I was reading through Oracle’s release notes on Java SE 7 and noticed that they include a new facility for concurrent random numbers.
Yes, it is my opinion, and yes, it might seem like a hate-post. But I’ll try to address the issues I have with Scala and its surroundings.
Loose coupling and high cohesion. Taken individually, both concepts appear sound; taken together, however, they confess worrying inconsistency
In this presentation, which is embedded below, Mike talks about a devops project he was on in Australia. He and his team were brought in to a large trading firm to implement continuous delivery and integration, they got the code right but made a few critical mistakes. Listen to Mike as he tells his cautionary tale.
One of the basic ideas in DevOps is that developers and operations should share responsibility for designing systems, for implementing them and keeping them running. If you ask whether developers should have access to production you’ll find that people fall into one of 3 camps: (1) Of course! (2) Maybe, sometimes (3) What, are you nuts?
Imagine a simple Akka actor system consisting of two parties: MonitoringActor and NetworkActor.
Fortunately for those migrating Ant builds to Gradle builds, Gradle provides particularly convenient mechanisms to facilitate this migration.
One of Git’s selling points, some years ago, was that it has lightweight branching compared tools that came before it. Anyway, it’s Git’s merges that are the truly lightweight thing in my opinion. This article tries to show how that is.
It has been a while since we've migrated from JBoss AS 5 to 7. This article describes problems we have found during the migration process as well as benefits we gained from it.
Jason Leyba spoke at QCon in San Francisco at the end of last year, and Jez Humble snapped a pic of a pertinent slide (I’ve straightened it out a little). Sounds a bit unmanageable right? Not to them, there’s method in the madness, and it’s all optimized for maximum developer throughput while incorporating code reviews, code reuse, and quickest possible CI.
Imagine you have some code that is being fired right before, or during, a click that leads you to another page. If you use the console than you are in luck. Both Chrome and Firefox have options to preserve the console on navigation. In case you've never seen it, here is the option in Chrome. You find this by opening the Dev Tools and clicking the gear icon in the lower right hand corner.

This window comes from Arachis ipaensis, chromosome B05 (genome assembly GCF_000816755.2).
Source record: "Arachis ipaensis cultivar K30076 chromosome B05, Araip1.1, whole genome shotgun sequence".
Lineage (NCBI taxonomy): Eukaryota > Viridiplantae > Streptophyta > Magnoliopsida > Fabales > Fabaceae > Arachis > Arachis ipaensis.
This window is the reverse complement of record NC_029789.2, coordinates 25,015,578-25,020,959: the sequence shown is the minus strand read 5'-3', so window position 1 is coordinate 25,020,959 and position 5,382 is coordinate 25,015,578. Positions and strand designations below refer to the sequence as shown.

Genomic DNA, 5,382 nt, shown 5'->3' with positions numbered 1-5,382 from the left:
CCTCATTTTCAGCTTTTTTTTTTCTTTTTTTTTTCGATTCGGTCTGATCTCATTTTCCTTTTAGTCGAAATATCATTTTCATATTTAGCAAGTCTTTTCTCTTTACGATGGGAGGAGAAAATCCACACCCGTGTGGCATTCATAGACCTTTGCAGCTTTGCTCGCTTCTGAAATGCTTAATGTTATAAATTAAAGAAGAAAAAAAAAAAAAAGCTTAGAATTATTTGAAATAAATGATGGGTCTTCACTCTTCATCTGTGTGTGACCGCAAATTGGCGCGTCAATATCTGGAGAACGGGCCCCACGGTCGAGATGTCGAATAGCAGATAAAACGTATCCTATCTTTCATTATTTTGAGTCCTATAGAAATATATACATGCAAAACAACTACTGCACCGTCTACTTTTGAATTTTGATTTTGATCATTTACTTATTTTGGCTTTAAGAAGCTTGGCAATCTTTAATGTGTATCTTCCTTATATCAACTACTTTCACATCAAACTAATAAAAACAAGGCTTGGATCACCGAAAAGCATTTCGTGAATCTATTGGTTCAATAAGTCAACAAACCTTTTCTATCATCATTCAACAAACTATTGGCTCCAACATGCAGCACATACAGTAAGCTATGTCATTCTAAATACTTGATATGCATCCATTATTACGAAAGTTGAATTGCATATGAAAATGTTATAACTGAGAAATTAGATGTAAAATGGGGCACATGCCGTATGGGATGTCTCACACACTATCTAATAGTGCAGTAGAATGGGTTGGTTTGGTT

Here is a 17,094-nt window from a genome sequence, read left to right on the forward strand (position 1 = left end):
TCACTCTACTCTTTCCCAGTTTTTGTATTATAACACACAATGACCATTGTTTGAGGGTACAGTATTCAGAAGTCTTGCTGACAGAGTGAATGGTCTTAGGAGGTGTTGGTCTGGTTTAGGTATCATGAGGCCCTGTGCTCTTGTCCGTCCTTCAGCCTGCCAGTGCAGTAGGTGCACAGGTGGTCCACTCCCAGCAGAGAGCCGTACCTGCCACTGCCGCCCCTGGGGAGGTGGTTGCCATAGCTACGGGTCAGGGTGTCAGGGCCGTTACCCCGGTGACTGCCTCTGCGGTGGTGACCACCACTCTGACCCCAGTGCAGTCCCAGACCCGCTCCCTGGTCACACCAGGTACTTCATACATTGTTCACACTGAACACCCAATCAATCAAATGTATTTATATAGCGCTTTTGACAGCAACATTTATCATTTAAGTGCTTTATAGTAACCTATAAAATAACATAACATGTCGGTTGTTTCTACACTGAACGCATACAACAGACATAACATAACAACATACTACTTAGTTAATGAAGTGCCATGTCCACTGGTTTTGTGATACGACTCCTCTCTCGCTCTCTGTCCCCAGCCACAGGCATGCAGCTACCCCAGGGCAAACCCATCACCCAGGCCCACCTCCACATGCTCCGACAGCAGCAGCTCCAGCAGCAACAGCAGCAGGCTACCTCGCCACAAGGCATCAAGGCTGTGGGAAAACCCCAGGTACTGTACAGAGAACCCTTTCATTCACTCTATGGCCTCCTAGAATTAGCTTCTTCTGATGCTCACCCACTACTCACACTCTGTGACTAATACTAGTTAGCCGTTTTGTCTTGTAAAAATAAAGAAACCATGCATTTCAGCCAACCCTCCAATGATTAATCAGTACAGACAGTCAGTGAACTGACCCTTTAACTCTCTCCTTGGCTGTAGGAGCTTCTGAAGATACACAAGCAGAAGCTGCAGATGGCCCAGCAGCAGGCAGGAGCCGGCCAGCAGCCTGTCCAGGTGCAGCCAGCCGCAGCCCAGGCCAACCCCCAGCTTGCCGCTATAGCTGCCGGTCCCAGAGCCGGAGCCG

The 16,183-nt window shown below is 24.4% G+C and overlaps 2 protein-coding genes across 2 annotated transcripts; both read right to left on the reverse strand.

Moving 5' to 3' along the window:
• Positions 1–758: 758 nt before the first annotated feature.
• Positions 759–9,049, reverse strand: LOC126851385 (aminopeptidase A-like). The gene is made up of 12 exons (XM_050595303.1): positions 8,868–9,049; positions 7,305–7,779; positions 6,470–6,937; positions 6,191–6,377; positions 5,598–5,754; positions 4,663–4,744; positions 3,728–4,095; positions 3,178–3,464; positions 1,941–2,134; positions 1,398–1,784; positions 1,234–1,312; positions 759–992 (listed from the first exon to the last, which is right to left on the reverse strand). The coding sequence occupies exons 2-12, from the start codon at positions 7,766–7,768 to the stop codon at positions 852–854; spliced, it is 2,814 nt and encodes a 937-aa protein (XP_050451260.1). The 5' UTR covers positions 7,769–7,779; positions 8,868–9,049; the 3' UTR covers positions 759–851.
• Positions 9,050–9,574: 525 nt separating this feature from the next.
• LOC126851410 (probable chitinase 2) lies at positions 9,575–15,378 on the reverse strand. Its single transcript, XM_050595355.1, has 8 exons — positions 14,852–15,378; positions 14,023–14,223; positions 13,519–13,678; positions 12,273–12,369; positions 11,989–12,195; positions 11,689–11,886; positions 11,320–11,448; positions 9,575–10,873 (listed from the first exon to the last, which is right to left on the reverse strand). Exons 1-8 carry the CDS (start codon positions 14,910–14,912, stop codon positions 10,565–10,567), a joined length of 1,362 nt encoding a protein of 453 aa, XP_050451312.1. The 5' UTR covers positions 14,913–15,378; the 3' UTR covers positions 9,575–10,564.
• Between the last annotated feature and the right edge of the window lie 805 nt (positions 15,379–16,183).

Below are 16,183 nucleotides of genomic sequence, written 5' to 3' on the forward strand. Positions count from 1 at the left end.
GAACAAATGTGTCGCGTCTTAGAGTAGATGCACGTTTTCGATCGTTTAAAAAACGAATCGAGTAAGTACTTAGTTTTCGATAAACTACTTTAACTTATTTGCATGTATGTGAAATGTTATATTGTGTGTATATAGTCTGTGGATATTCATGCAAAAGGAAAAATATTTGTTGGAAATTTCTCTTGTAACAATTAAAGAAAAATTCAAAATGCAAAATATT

After upgrading from Apache 2.2 to 2.4 in a Windows development environment, all my virtualhosts stopped working. I could add syntax errors to the files which would make Apache refuse to start up, or get notices about invalid document roots, but the virtual host server names just wouldn’t catch on.
In my opinion a deployment of any application should be as automated as possible to avoid errors due to manual mistakes. This is no different with a Mule ESB application. This instrument makes the governance of the deployment of your Mule applications into different environments easier and therefore the whole deployment cycle less error-prone.
I was recently asked for advice on how to go from two week sprints to one. The conversation was one I've had several times. Client: "We are a scrum shop that has two week sprints. We'd like to release faster. Any suggestions?"
I’m currently having a lot of fun experimenting with node.js using IntelliJ IDEA. I installed the node.js plugin, and although this added options to create a new ‘Boilerplate’ or ‘Express’ project, the rest of the node.js integration wasn’t quite so obvious…
I’ve tried out lots of different subject matter for teaching TDD, but my favorite has been Tic-Tac-Toe (or whatever your regional variation of it is). It has these benefits:
Writing automated tests for your code is one of those things that, once you have gotten into it, you never want to see code without tests ever again. Why write pages and pages of documentation about how something should work when you can write tests to show exactly how something does work?
In my post A First Look at Building Java with Gradle, I briefly mentioned using Gradle's "gradle tasks" command to see the available tasks for a particular Gradle build.
Xtext comes with pretty good documentation, but if you want to automate the build for your little new DSL, you’re drifting into deep water.
This post looks at mapping JAXB objects to business domain objects with Orika.
Recently I wrote about getting my IPv6 tunnel setup working properly again after a while of it not working very well (or not at all). After getting my IPv6 running properly again, I noticed that YouTube videos were actually starting quite fast and playing back without interruption.
With services like Travis, it has become quite easy add setup Continuous Integration to projects. This post will show you quickly how to setup Travis to build and test your Play project. This assumes you have signed up for Github and Travis, and have authorised travis to connect to your github account. If you have not done this already, follow the Travis steps here.
This post is not about variables in my application code (which I debug). It is about using Variables in Eclipse for building projects.
In the last two articles on Spock I've covered mocking and stubbing. And I was pretty sold on Spock just based on that. But for a database driver, there's a killer feature: Data Driven Testing.
When applying Continuous Delivery to an application estate, our ability to rapidly release individual applications is constrained by inter-application dependencies. How can we enable the independent evolution of interdependent applications with minimal risk?